Horses Accept People In Their Herd

Equestrians all have one thing in common and that is their love for their horses, regardless of the breed. They are basically prey animals with a genetic instinct for flight or fight if they feel they are threatened. However, they will stay and fight if they sense by their leaving, it would put a foal, for instance, at harm. They are also herd animals, being comfortable around other horses as well as humans and, with the exception of wild horse or feral horses, adapt to being around people and their riders,

There are few true wild horses today, such as those usually called mustangs, in the northwest and other small areas of the United States. Most are feral, meaning their ancestors, may have been domesticated, but the breed is now living wild. There are two schools of thought of how the different breeds came to be different sizes, mostly focusing on DNA evolution, but modern horse breeds were developed to perform specific activities.

For example, the Arabian horses were developed to be quick with endurance over long runs for the dry climates in which they were raised, The Belgian horse, typically about 19-hands high, about 76-inches, were raised for pulling plows through the fields and are still used for that purpose today in some cultures.

Cold, Hot and Warm Blooded Horses

While all horses are considered warm-blooded mammals, the term mean something different when it comes to their breeding. Larger horses such as a Belgian, Shire and Clydesdales are developed with the patience pulling plow or carriages of people and are considered cold-blooded. The Clydesdales are probably the most easily recognized due to the long hair above their ankles.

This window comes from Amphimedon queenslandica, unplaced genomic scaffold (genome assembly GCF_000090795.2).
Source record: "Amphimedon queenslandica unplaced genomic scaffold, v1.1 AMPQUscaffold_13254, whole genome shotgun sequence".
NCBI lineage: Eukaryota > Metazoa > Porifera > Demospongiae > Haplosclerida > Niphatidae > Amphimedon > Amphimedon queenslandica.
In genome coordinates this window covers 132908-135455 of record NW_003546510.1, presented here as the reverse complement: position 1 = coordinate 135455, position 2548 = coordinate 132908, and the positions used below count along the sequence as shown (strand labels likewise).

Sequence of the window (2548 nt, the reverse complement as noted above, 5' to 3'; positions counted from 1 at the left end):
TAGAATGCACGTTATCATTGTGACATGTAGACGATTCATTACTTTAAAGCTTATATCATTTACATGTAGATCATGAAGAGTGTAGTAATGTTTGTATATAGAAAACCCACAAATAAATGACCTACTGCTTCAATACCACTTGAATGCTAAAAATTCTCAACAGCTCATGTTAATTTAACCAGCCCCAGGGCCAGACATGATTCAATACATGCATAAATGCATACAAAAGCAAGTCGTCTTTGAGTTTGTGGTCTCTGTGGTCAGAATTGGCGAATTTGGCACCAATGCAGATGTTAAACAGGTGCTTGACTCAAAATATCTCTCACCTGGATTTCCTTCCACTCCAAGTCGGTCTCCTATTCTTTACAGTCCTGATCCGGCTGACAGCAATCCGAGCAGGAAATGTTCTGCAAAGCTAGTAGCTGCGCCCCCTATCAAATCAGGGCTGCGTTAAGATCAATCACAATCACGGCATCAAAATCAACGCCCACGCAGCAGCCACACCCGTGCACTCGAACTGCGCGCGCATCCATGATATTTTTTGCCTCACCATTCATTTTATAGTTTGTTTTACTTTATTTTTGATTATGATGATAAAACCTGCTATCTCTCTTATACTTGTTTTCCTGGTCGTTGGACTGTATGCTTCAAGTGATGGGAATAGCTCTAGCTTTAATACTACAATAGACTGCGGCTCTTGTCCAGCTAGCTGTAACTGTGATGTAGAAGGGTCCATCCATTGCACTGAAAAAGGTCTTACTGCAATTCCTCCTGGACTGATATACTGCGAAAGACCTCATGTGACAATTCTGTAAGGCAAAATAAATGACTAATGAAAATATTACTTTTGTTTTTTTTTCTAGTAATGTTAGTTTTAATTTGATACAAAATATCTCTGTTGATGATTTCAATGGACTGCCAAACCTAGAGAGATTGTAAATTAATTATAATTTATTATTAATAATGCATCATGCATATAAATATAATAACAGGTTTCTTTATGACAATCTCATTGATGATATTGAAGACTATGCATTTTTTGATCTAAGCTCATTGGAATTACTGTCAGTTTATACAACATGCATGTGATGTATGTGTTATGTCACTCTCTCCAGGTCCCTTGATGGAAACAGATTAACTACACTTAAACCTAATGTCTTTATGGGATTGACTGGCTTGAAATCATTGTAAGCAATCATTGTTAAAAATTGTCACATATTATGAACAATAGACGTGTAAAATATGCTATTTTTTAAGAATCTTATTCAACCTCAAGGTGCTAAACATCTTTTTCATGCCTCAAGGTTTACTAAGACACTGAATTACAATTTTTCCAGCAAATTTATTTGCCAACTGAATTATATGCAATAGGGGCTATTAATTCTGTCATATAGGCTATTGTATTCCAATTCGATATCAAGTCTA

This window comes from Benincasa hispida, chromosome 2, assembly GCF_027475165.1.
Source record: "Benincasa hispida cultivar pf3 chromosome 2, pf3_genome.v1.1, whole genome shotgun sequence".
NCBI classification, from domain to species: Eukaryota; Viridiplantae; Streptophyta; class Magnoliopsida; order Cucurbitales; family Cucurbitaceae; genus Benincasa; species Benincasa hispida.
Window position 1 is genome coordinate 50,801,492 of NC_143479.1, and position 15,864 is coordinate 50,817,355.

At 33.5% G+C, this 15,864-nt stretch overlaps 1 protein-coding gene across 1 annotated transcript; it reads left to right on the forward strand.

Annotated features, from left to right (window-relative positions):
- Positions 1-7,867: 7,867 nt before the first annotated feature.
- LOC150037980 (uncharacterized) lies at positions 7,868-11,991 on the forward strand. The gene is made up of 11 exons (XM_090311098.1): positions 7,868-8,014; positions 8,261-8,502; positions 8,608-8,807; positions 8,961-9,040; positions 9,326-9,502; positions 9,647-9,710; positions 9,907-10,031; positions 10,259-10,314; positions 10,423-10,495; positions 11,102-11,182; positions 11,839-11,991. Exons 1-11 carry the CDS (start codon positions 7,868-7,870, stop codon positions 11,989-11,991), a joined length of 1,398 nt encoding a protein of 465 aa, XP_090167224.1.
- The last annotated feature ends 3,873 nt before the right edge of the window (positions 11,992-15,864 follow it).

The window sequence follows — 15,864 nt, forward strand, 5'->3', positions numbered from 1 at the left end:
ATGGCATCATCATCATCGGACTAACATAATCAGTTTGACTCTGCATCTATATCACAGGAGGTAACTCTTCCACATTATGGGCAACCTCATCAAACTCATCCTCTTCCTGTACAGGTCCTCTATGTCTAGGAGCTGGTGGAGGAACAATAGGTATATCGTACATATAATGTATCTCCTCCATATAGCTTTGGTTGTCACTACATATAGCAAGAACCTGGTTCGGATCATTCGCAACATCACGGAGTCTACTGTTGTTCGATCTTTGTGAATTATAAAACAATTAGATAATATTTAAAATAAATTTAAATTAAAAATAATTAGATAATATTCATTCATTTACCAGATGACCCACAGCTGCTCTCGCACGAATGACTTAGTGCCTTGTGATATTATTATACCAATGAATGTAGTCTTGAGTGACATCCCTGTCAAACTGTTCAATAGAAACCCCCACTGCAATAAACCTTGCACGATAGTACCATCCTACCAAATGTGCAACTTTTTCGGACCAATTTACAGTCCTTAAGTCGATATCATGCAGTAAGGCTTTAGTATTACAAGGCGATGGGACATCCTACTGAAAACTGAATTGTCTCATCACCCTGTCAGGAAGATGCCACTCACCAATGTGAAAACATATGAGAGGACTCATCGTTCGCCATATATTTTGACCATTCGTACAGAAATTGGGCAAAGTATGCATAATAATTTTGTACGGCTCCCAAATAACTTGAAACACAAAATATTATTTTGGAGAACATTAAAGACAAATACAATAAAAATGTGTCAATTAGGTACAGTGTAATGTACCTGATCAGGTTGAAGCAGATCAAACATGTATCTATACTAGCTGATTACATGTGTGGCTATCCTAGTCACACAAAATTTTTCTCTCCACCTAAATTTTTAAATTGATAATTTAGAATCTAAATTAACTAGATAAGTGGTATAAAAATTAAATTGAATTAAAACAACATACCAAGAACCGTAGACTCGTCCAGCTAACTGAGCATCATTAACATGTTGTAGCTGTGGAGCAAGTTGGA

Horses considered hot-blooded are those developed for speed and agility as well as endurance. Breeds such as Arabian and Thoroughbred can give their riders an exciting ride as well as great satisfaction as they tend to be quick learners with intelligence and communication capability. They can, however also quickly learn bad habits from poor riders and they typically do not tolerate abusive training techniques.

Warm-blooded horses are usually a cross between hot and cold-blooded horses, such as the Irish Draught, and can be large enough for work on a farm as well being ridden by humans. They are also favored in most World Equestrian Games competition such as show jumping and dressage, being dominant in these events since the 1950's.